Are you worried about your course work? You might have fallen behind due to taking time off or could have been finding it difficult to concentrate during classes. It is easy to feel like you have “messed up” and slipped into a situation that you can’t rectify but Think Positive have collected some top tips to addressing worries about course work.
- Speak to your tutor, lecturer or academic adviser
They are there to help you and understand the pressures of completing your studies. It might seem like a daunting task having to explain what has been going on for you but it can really make a big difference. Mental illness is generally an invisible illness- while people who know you well might be able to see changes in your mood and behavior a lecturer you only see in large classes might be less likely to pick up on this so starting that conversation is really important. If you feel unsure that they will support you then speak to support services- all staff should be supportive of your mental wellbeing and encourage academic staff to explore reasonable adjustments to help you carry on with your studies.–
Planning is something that some people will see as an key part of studying but for others it just doesn’t come naturally. It can, however, make a really big difference to helping you manage your course work. If you create a solid plan for deadlines and research time then you might even want to include some leeway. Recognising that some days you just won’t be able to achieve what you have planned and that is OK is important! It is never too late in the year to bring a study plan into action and if you are unsure about what to include then you should be able to ask an academic adviser for help with this. Be creative with how you make your plan and find a way that works for you- it could be colour coded post-its on the wall, email reminders or a mind map. You might even find a handy app like Evernote, Self-control which blocks your time-draining web habits, or something like GoConqur which helps you quickly build your own study resources.–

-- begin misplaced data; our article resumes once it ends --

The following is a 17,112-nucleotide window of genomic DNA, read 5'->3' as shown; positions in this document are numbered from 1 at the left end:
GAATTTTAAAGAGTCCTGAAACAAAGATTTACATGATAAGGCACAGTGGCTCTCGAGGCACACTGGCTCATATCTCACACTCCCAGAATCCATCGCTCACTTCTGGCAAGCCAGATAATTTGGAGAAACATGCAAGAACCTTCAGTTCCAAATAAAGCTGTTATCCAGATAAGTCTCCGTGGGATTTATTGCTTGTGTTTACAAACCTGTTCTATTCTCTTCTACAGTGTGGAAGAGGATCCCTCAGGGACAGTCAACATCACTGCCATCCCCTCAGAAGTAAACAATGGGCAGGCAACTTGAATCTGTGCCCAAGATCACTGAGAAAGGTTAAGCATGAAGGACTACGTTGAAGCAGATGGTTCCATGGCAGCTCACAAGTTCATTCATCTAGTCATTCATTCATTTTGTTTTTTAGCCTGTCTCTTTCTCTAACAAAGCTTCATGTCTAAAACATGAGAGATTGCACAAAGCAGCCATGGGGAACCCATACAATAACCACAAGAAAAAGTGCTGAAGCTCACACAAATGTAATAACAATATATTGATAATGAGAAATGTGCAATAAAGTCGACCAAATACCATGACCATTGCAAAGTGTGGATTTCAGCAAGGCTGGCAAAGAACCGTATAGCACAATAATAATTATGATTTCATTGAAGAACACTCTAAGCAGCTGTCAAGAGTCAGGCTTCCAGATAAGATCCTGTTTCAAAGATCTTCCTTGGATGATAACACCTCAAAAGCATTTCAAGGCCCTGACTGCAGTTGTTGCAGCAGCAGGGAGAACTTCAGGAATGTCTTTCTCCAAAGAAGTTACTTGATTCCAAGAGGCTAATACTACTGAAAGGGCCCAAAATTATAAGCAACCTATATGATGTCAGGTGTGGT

- Talk to other students
You might feel that you are the only person struggling with a piece of course work or in meeting a deadline but other people in your classes might be feeling the same way. Have a chat with some people on your course and see how they are getting on- if you are all finding a piece of work difficult then it would be a good thing to bring up with your lecturer. If a fellow classmate has got the hang of it then they might be able to offer you some guidance in better understanding the question or assignment or the process you have been asked to complete.–
- Ask for feedback
Disappointed with one of your grades? Don’t be defeated by this- there are lots of opportunities to make up your credits with other assignments. Getting feedback from your lecturer or tutor on why you were awarded the mark and what you could have done to improve it will offer some valuable 1-2-1 time and should allow you to reflect on your current knowledge. If you don’t get timely feedback on your work then it can feel like you are moving through your studies blindly which can add extra stress.–